The company had unparalleled technical expertise and had been in the market longer than any of its competitors, and in the early 1980s Andrew's dominance was unchallenged. Sales in 1980 reached $89 million, with two-thirds coming from domestic markets. That year Andrew went public, though the Andrew family retained a substantial portion of the stock.
When the U.S. Justice Department broke up AT & T in 1982, Andrew grew even more rapidly. AT & T itself was one of the company's top customers, and with the breakup it and the OCCs demanded still more Andrew microwave transmission technology. The company experienced record sales, with revenues for 1984 exceeding $200 million for the first time. But sales declined abruptly in 1985 when fiber optics began to supersede microwave technology in some areas. Fiber optic cables were found to transmit voice and data faster than microwave systems and with less distortion. Andrew management had had some signs that this might happen, but had anticipated more time to prepare for the new technology.
Late 1980s to Early 1990s: Seeking New Markets
Floyd L. English, who became president and CEO of Andrew in 1983, had worried for years that the company was too narrowly focused. As soon as Andrew's sales began to slacken, English took measures to shift the company into other markets. The company began acquiring smaller firms that would help Andrew open new markets. Andrew was particularly interested in cellular telephone technology and in reentering government work with intelligence gathering communications systems. Andrew bought two small military communications manufacturers, Scientific Communications, Inc., and Kintec Corp., in 1986. With these acquisitions, Andrew was able to secure U.S. Army and Navy and international contracts for antenna receivers and optical tracking equipment, and by 1987 sales in the company's government products division had climbed by 88 percent.
However, while sales increased, earnings did not, and the defense electronics business experienced difficulty because of cost overruns and technical problems. Andrew's government division operated at a $3.9 million loss in 1988. In 1991 DRAGON FIX radio transmission interceptors manufactured by Andrew were used in the Persian Gulf War, but the government division still did not turn a profit.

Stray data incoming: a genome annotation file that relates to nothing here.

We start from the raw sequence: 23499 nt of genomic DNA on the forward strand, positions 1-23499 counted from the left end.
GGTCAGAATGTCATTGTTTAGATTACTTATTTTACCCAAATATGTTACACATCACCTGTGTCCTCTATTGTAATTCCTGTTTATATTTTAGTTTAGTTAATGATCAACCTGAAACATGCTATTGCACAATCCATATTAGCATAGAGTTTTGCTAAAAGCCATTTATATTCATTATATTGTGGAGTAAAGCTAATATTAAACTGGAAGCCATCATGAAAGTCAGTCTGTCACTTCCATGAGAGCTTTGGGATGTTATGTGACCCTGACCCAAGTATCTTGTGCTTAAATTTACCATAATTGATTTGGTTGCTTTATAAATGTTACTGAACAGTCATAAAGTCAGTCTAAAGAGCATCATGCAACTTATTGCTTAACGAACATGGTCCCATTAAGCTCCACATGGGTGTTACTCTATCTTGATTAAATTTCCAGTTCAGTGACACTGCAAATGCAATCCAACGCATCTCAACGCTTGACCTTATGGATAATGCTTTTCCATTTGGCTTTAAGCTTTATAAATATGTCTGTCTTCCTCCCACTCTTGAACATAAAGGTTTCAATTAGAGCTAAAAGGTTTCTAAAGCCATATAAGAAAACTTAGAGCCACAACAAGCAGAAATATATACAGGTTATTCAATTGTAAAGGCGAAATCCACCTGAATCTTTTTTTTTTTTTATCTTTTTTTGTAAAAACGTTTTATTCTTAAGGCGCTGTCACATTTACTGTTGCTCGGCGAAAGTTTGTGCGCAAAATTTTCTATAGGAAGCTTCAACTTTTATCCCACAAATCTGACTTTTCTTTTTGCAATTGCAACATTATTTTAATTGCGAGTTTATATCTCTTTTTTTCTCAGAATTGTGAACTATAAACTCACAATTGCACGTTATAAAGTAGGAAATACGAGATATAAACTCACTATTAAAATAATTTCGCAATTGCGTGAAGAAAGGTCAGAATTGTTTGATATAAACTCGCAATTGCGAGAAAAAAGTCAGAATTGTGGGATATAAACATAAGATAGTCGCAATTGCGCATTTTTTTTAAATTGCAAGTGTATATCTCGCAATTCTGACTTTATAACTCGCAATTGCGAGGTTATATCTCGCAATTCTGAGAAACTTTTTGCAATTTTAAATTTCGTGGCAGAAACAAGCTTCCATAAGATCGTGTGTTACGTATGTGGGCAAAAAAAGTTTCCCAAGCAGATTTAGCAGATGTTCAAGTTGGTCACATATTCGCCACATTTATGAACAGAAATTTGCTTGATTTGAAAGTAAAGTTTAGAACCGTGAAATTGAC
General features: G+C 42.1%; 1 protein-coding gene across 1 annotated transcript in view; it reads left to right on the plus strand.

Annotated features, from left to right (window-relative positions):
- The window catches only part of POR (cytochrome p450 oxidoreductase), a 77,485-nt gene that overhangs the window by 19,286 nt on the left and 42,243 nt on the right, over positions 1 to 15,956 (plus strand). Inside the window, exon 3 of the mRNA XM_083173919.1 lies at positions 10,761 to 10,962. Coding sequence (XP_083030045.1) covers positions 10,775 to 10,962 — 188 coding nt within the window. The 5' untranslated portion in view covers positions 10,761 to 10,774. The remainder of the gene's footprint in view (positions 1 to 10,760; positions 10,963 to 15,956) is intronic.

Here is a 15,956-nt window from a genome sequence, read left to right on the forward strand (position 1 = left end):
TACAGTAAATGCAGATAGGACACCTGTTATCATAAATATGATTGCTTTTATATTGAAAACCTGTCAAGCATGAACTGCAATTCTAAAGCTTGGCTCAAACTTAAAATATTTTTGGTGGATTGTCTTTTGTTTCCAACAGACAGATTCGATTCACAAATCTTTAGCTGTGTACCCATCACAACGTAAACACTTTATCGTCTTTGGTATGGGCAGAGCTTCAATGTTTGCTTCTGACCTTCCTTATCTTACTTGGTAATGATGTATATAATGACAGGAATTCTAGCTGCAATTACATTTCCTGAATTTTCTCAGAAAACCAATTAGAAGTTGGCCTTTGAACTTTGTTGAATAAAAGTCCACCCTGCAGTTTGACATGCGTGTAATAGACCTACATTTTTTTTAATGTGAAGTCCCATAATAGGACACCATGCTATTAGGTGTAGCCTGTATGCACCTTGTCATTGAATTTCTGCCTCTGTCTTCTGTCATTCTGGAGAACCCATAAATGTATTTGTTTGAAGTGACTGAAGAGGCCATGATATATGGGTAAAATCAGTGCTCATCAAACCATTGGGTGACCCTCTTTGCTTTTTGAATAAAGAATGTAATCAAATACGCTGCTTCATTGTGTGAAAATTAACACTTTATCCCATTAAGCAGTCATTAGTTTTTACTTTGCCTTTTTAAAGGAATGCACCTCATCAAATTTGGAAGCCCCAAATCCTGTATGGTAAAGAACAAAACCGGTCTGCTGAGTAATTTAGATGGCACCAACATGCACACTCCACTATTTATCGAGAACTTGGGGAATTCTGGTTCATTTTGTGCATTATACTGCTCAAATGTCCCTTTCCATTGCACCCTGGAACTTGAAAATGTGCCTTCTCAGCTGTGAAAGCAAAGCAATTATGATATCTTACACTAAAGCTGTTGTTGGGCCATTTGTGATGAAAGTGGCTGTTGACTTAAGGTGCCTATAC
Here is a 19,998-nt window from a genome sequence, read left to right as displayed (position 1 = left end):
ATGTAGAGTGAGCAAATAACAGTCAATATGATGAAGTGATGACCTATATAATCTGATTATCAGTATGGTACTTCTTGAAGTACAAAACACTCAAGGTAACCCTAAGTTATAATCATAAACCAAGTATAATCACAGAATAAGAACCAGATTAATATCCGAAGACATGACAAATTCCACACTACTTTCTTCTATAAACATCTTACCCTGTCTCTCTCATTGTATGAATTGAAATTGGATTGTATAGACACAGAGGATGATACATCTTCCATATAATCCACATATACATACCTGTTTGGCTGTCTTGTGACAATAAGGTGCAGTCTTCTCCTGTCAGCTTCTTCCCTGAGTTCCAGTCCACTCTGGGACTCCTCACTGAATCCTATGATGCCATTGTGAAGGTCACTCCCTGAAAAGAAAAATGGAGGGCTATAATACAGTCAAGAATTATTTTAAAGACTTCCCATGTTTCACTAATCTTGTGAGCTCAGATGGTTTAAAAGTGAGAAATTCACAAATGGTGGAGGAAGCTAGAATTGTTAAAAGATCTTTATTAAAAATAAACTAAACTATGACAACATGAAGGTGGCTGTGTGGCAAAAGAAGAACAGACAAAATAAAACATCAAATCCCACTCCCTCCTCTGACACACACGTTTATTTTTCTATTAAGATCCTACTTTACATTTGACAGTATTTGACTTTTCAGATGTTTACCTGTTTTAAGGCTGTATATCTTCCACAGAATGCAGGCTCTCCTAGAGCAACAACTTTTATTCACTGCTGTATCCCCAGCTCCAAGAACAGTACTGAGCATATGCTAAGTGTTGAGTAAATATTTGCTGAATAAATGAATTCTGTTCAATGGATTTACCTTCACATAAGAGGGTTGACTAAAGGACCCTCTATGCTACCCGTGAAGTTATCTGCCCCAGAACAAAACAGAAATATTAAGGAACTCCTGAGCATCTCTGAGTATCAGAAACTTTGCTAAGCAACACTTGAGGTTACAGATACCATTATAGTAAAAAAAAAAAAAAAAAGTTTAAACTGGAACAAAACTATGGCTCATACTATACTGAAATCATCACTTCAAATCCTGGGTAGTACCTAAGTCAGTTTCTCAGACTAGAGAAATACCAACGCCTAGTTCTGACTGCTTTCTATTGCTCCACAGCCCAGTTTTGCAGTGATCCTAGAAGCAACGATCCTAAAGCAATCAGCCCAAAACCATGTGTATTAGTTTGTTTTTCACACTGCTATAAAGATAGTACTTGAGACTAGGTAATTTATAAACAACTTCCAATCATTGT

In the late 1980s, the company predicted that corporations would continue to need enhanced communications between distant computer workstations, and Andrew planned to become a major player in the computer networking market. Andrew bought two companies involved in computer linking technology, Scott Communications, Inc. and Local Data, Inc., in 1987. In 1990 it spent $15 million on a similar company, Emerald Technology, Inc. These acquisitions formed the core of what became a major business area for Andrew. By 1993, computer interconnect technology made up about 15 percent of Andrew's total sales.
Andrew also expanded its mobile communications business rapidly, developing an innovative slotted coaxial cable called RADIAX that eliminated problems with cellular phone use in tunnels, subways, and buildings. The company won a contract to wire the new English Channel rail tunnel with a distributed communications system utilizing the company's RADIAX cable, and subsequently worked on many subway projects, particularly in Europe and Russia. Andrew entered joint ventures in Russia to build fiber optic communication systems in subways in Moscow and St. Petersburg and then created another joint venture to build and operate a 400-mile fiber optic network between Moscow and St. Petersburg. The Andrew network gave callers from these metropolitan areas clearer signals and access to international communications links. This was especially important to Western companies operating in Russia, who had not had effective communication with home offices. In 1994 Andrew worked on in-building communication systems for the new Denver International Airport and in one of the world's largest office buildings, the USAA building in San Antonio, Texas.